Non-attendance and the law
All parents have a legal duty to ensure that their child receives an education suitable to his/her age, ability and aptitude and any special needs. Most parents fulfil their legal obligation by registering their child in a school.
Children must legally be in education between the school term after their 5th birthday and the last Friday in June in the school year they turn 16.
The Education and Skills Act 2008 increased the minimum age at which young people in England can leave learning. Raising the participation age means that young people must continue with some form of education or training until they are 18.
School attendance order
Should you fail to register your child at a school and not make suitable alternative education arrangements, the Council may issue a school attendance order requiring you to register your child at a named school.
Non-attendance at school
Failure to ensure a child’s regular attendance at school is a criminal offence and if, with support from the school's attendance officer and / or the local authority Education Welfare Officer, your child’s attendance fails to improve, the Education Welfare Officer will consider one of two courses of action:
Penalty fine of £60 (if paid within 21 days), rising to £120 (if paid after 21 days but before 28 days have lapsed). Failing to pay the fine will result in prosecution.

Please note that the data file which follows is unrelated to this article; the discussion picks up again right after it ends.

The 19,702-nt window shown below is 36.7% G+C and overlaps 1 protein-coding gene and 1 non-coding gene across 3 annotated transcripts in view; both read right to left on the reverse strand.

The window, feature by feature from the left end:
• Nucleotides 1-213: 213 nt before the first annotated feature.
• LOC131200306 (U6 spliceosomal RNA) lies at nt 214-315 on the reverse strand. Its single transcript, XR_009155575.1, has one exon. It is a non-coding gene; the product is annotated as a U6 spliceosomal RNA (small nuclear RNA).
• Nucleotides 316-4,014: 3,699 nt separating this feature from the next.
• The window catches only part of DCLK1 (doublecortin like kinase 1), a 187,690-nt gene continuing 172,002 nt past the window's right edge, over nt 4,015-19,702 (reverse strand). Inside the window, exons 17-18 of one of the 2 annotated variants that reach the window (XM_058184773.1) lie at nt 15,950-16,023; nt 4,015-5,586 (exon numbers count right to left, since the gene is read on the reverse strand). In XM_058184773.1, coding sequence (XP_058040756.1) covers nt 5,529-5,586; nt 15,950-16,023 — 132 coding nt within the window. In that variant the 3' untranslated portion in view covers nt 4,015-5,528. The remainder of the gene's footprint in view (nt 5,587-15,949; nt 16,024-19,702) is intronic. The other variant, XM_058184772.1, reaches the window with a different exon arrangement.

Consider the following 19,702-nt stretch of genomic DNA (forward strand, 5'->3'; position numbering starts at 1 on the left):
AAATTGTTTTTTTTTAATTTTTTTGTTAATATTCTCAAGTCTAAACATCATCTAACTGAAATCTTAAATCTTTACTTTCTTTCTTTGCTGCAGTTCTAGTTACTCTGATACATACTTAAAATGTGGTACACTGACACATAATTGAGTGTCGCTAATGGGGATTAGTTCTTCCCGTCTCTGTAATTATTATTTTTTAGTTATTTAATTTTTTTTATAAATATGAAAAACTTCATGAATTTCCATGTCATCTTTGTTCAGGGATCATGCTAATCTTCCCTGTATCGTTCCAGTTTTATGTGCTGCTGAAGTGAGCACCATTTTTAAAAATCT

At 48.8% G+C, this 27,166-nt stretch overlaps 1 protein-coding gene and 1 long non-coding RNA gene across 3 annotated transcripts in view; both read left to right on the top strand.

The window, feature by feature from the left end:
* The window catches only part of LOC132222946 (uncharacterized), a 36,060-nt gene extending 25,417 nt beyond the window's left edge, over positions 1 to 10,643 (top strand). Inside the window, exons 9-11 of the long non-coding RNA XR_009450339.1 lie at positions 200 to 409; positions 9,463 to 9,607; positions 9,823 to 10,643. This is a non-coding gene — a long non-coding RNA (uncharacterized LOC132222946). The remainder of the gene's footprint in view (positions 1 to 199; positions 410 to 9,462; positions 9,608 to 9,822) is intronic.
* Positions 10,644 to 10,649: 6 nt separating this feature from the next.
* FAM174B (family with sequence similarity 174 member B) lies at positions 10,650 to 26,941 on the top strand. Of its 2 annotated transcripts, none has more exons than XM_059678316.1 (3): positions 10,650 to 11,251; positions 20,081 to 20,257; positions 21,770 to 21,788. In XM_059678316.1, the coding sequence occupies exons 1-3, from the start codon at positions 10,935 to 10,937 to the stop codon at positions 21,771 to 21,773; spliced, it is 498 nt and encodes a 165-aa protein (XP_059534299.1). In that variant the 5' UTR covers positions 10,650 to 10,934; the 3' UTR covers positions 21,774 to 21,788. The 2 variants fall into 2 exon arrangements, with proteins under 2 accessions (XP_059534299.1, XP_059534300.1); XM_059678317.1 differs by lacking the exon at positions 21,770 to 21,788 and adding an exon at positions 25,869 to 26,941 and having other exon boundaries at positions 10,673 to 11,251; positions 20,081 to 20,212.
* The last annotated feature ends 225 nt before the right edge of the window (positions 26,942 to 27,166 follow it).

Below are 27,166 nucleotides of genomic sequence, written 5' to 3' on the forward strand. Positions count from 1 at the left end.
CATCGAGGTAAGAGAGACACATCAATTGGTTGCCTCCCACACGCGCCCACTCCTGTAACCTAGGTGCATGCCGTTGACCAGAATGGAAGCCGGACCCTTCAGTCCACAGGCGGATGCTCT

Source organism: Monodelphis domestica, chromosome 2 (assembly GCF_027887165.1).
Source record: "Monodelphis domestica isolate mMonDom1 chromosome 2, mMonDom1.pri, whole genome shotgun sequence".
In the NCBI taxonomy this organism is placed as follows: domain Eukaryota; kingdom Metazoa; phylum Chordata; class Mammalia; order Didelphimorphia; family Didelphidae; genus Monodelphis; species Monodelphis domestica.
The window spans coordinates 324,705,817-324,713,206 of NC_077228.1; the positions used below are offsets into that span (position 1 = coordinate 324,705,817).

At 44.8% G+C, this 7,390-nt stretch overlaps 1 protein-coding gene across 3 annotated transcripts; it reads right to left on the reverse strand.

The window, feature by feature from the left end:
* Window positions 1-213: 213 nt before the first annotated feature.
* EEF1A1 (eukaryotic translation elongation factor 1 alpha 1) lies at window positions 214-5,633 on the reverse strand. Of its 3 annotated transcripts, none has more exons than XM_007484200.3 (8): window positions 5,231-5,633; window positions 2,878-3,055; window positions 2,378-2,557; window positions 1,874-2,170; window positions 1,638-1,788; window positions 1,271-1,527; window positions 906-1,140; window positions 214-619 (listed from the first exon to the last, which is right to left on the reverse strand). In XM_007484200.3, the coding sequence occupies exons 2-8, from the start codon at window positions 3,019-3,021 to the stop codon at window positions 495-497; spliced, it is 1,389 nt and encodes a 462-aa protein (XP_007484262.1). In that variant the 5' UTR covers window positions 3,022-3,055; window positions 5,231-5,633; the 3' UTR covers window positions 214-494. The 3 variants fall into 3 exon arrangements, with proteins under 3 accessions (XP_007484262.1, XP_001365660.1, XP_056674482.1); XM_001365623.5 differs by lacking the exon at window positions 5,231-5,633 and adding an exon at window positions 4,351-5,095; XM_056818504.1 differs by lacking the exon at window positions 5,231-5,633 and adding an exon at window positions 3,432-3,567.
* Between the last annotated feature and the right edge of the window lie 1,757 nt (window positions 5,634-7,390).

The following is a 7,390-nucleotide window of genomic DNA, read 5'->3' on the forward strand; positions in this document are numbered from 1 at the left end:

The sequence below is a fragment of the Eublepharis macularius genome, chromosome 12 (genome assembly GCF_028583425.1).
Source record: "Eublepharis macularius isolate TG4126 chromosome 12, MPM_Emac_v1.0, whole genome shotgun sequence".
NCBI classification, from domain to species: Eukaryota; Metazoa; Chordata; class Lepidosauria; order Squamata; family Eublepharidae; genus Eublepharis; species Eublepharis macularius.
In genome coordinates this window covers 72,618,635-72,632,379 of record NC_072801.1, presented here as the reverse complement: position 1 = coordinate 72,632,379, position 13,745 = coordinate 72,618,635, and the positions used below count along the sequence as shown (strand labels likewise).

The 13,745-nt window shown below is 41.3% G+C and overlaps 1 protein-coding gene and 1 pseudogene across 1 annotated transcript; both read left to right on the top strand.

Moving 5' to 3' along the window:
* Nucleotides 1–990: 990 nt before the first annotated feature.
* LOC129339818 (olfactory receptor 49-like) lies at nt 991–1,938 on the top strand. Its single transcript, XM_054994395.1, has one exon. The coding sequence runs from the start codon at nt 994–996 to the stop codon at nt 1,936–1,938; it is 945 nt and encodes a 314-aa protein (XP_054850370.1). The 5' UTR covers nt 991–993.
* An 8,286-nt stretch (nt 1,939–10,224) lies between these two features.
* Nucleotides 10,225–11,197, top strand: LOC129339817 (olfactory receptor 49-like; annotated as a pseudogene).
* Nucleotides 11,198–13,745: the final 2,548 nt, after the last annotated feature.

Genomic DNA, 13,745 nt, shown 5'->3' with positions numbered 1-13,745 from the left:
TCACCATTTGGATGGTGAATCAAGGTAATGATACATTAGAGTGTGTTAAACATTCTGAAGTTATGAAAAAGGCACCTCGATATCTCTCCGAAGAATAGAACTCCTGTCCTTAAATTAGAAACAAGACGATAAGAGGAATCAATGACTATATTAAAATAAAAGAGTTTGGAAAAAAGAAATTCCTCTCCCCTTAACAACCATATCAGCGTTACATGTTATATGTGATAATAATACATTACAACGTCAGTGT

- Prosecution in the magistrates' court.
It is the responsibility of each parent to ensure regular school attendance and failure to do so will result in each parent being charged with the offence. If convicted, both parents will be punished by the courts, resulting in a fine of up to £2,500 for each parent and / or up to 3 months custodial sentence.
If a child lives with a family friend or relative for a period of time who has day to day care of the child, each responsible adult is considered as 'Parent' under the Education Act and can equally be charged with the same offence and prosecuted.
If you have received a penalty notice for you child's non-attendance at school, you can pay it online.
- Timescales are from the date stated on your letter.
- Payment is acceptance of liability.
- Payment is made online by credit or debit card.
- Ensure that payment made is for the correct amount.
- You must enter each penalty notice number individually if paying more than one penalty charge.
- You must provide an email address which we use to communicate with you.
- We do not accept payment by instalments or cheque.
- There is no right of appeal; any queries about this notice should be made to the Education Office whose details are on the penalty notice letter.
- If payment is not received within 28 days from the issue of the penalty notice you may be prosecuted for the offence of irregular attendance and could be subject to a fine of up to £1,000 on conviction.
The prosecution process
The PACE interview
Should your child’s attendance fail to improve, in spite of help from the school and an Education Welfare Officer, you will be invited to a formal PACE interview held under caution.
- A school representative and any others involved with you and your child may also be invited. If you wish, you may have a legal representative at this meeting.
- Before the meeting begins, you will be formally cautioned under the Police and Criminal Evidence Act (PACE) 1984.